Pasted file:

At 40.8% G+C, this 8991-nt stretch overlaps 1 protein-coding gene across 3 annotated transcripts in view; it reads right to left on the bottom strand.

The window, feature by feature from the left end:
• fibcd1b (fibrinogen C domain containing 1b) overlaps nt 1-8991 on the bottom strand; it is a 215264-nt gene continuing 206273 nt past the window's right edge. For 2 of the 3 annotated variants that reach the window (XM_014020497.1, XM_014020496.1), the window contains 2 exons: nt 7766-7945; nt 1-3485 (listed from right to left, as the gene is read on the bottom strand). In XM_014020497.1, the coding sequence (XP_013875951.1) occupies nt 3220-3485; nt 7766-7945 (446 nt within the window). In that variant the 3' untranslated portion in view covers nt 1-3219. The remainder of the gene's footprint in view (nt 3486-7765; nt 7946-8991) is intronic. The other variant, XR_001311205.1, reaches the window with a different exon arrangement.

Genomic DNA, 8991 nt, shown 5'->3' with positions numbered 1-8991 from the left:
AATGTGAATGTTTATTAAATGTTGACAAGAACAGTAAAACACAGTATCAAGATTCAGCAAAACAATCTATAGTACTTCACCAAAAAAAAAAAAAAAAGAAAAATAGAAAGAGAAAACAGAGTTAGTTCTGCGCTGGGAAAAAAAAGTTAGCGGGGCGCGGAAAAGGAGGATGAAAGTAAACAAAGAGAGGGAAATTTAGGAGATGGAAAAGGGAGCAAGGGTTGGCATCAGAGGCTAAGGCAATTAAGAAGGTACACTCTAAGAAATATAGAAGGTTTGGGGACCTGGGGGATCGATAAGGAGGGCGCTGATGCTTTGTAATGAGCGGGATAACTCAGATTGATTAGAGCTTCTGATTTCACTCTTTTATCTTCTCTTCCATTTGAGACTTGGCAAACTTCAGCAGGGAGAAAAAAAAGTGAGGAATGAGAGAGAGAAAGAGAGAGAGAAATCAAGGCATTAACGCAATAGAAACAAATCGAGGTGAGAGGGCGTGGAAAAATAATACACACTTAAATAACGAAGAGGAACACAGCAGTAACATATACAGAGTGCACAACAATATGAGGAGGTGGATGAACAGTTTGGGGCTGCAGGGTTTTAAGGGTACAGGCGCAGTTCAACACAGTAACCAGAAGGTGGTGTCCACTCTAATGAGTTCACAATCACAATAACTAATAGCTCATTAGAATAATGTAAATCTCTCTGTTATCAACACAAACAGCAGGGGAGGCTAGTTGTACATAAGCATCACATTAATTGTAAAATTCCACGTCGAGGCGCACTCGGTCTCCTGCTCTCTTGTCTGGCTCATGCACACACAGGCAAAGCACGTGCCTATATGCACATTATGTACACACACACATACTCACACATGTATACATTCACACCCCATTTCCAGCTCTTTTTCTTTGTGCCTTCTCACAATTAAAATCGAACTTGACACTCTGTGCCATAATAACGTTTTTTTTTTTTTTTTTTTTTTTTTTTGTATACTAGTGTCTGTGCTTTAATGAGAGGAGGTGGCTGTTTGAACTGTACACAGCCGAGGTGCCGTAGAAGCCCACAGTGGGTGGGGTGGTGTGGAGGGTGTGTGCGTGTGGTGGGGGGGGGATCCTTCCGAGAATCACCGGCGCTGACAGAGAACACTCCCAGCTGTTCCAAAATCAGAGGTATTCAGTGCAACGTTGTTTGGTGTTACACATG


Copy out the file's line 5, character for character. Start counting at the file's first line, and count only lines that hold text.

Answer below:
AATGTGAATGTTTATTAAATGTTGACAAGAACAGTAAAACACAGTATCAAGATTCAGCAAAACAATCTATAGTACTTCACCAAAAAAAAAAAAAAAAGAAAAATAGAAAGAGAAAACAGAGTTAGTTCTGCGCTGGGAAAAAAAAGTTAGCGGGGCGCGGAAAAGGAGGATGAAAGTAAACAAAGAGAGGGAAATTTAGGAGATGGAAAAGGGAGCAAGGGTTGGCATCAGAGGCTAAGGCAATTAAGAAGGTACACTCTAAGAAATATAGAAGGTTTGGGGACCTGGGGGATCGATAAGGAGGGCGCTGATGCTTTGTAATGAGCGGGATAACTCAGATTGATTAGAGCTTCTGATTTCACTCTTTTATCTTCTCTTCCATTTGAGACTTGGCAAACTTCAGCAGGGAGAAAAAAAAGTGAGGAATGAGAGAGAGAAAGAGAGAGAGAAATCAAGGCATTAACGCAATAGAAACAAATCGAGGTGAGAGGGCGTGGAAAAATAATACACACTTAAATAACGAAGAGGAACACAGCAGTAACATATACAGAGTGCACAACAATATGAGGAGGTGGATGAACAGTTTGGGGCTGCAGGGTTTTAAGGGTACAGGCGCAGTTCAACACAGTAACCAGAAGGTGGTGTCCACTCTAATGAGTTCACAATCACAATAACTAATAGCTCATTAGAATAATGTAAATCTCTCTGTTATCAACACAAACAGCAGGGGAGGCTAGTTGTACATAAGCATCACATTAATTGTAAAATTCCACGTCGAGGCGCACTCGGTCTCCTGCTCTCTTGTCTGGCTCATGCACACACAGGCAAAGCACGTGCCTATATGCACATTATGTACACACACACATACTCACACATGTATACATTCACACCCCATTTCCAGCTCTTTTTCTTTGTGCCTTCTCACAATTAAAATCGAACTTGACACTCTGTGCCATAATAACGTTTTTTTTTTTTTTTTTTTTTTTTTTTGTATACTAGTGTCTGTGCTTTAATGAGAGGAGGTGGCTGTTTGAACTGTACACAGCCGAGGTGCCGTAGAAGCCCACAGTGGGTGGGGTGGTGTGGAGGGTGTGTGCGTGTGGTGGGGGGGGGATCCTTCCGAGAATCACCGGCGCTGACAGAGAACACTCCCAGCTGTTCCAAAATCAGAGGTATTCAGTGCAACGTTGTTTGGTGTTACACATG